If a 12-year-old me had seen a classmate turn up to school in “a Harry Potter wizard cape” and receive special treatment for their “moonself,” I’d have spent the day brainstorming what outrageous identity I could concoct to garner concessions of my own.
These kids seem to have a seriousness I lacked at their age, and a willingness to speak plainly, and without the emotive equivocation so often found in our wider discourse.
It is a trait, I would note, shared by our Holy Father.
“Today children — children — are taught in school that everyone can choose his or her sex. Why are they teaching this? Because the books are provided by the people and institutions that give you money. These forms of ideological colonization are also supported by influential countries. And this is terrible!” so said Pope Francis in 2016.
Myriad Vatican documents have echoed the pope’s verdict since then, and earlier this year, Francis revisited the subject in an interview with an Argentine newspaper, in which he said that “Gender ideology, today, is one of the most dangerous ideological colonizations.”
The pope’s clarity rang loudly in my ears last week in Orlando, as I watched a group of bishops, led by Cardinal Robert McElroy of San Diego, line up to call for the broadest possible consultation during the revision of the bishops’ guidance for Catholic hospitals on transgender medical interventions.
“I think there’s a fundamental difference between a declaration on doctrine,” McElroy said, “and the formulation of the Ethical and Religious Directives” for Catholic health care services.
McElroy, along with Cardinal Joseph Tobin and Cardinal Blase Cupich — who wasn’t present but spoke through an intervention from one of his auxiliary bishops — spoke from the floor on the need for consultation in reformulating the ERDs to reach “people who are from the trans community,” to produce a “pastoral” document reflective of “the existential situation of people” suffering from gender dysphoria.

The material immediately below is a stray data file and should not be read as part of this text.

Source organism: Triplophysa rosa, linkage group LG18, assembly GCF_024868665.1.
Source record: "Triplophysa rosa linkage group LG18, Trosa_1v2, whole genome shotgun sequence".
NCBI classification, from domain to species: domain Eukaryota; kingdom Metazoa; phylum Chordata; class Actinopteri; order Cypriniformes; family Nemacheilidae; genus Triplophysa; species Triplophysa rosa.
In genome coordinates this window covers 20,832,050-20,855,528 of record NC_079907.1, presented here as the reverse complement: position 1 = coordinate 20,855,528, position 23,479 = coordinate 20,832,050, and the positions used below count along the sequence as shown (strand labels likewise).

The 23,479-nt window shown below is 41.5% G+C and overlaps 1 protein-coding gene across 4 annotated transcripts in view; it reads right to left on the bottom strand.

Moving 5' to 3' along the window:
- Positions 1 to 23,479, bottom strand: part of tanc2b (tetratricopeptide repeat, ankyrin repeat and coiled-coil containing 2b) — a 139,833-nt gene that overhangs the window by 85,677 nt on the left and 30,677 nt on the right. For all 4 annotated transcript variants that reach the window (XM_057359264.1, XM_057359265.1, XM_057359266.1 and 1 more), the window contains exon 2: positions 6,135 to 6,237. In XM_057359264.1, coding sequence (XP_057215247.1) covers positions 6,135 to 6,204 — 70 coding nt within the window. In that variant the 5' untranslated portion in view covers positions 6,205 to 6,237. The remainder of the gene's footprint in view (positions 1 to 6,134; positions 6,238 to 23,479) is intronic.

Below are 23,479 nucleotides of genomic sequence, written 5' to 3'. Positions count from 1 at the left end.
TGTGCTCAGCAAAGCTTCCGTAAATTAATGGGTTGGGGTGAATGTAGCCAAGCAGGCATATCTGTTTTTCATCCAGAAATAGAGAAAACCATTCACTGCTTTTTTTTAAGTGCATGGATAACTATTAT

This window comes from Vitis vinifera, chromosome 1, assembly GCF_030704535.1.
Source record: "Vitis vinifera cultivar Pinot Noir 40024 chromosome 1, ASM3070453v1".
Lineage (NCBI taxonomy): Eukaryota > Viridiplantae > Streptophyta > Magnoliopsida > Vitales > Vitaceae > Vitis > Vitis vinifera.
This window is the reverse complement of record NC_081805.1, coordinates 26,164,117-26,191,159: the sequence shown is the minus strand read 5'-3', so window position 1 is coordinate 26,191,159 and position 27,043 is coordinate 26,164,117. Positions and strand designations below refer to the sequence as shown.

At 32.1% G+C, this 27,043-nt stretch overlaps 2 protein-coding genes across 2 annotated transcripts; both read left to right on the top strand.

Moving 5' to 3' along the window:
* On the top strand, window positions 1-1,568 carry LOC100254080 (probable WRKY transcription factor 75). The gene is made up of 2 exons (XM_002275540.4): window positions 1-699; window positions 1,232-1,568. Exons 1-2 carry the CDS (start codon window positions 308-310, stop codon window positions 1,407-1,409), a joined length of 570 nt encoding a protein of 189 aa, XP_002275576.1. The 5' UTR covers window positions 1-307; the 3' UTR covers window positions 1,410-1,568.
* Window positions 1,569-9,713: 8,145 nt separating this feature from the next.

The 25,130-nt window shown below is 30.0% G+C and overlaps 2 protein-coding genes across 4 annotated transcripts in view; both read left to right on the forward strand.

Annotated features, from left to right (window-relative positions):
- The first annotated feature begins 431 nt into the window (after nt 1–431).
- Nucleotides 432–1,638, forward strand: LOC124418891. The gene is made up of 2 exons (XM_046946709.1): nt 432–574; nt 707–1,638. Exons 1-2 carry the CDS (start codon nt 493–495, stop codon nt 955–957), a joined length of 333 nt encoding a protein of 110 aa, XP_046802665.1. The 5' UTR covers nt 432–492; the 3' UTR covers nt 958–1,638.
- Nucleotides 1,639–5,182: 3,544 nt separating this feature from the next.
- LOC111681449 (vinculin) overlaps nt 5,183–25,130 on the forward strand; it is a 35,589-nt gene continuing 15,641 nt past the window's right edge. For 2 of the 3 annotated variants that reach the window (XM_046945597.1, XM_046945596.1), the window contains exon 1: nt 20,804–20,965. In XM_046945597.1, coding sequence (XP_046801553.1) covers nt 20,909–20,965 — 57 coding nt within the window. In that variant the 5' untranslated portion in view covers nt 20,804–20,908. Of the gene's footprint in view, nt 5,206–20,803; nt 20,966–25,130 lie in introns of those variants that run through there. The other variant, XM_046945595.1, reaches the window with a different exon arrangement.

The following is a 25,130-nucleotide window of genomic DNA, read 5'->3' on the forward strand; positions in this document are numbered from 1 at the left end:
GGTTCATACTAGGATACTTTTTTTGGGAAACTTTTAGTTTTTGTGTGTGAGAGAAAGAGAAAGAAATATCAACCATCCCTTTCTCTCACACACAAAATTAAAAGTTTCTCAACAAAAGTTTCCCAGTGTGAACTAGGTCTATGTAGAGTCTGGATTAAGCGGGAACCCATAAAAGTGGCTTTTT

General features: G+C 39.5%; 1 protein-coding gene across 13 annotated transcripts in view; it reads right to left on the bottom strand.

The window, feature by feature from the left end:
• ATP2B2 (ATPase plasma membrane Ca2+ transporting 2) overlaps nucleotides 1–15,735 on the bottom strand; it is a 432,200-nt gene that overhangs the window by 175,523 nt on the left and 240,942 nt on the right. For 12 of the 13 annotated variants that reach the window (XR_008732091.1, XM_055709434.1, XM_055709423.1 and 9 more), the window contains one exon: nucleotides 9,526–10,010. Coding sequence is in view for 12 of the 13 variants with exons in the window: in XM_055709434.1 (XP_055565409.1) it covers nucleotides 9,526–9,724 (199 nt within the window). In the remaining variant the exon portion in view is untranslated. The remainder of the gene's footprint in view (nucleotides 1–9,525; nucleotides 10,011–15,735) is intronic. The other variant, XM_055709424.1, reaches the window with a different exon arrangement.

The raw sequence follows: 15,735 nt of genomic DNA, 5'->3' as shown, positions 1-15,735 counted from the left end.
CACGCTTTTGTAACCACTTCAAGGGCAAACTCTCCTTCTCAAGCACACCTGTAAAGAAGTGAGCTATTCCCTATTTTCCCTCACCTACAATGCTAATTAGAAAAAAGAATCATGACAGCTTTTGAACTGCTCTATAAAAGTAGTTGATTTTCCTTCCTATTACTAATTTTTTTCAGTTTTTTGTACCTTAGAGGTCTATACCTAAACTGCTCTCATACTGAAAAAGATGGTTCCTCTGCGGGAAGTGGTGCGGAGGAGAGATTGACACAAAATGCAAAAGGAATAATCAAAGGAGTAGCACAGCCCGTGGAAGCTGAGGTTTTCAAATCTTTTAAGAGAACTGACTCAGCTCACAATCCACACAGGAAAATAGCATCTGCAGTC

Of course, consultation is good — and broad consultation is, generally speaking, better. And every text produced by the Church should be pastoral and phrased best to respect and address the dignity and pain of those in situations of suffering and to help them accept the healing nature of the truth.
In this, I think Cardinal McElroy and the other bishops who spoke make an important point. It’s easy enough to say “the Church says x, so the best thing is to write X in capital letters and be done with it,” but whom, really, does it help — whom does it evangelize — and how does it manifest the love and radical proximity of Christ to those who are affected most deeply and personally by the issues being discussed?
The ERDs are not, as Cardinal McElroy said, simply a recitation of doctrine. They are a kind of legal text, which as a discipline in the Church is a form of practical systematics. If the ERDs are where the rubber meets the road, the tires need to have some grip on lived reality if they’re going to get anywhere.
Broad consultation, of course, cannot become an euphemism for accommodating truth to the kind of “ideological colonization” denounced by the pope — but the bishops themselves distinguished between clinical gender dysphoria and the agenda of gender ideology in their remarks from the floor.
So one hopes, and expects, that the eventual drafts will lean heavily on Francis’ own words and thoughts on the subject.
But I also hope they will be characterized with the sort of ecclesiastical bedside manner which makes sure the Church’s teaching goes down as a tonic, not an emetic. This is, presumably, exactly what Francis means when he speaks about the Church as a field hospital.
See you next week,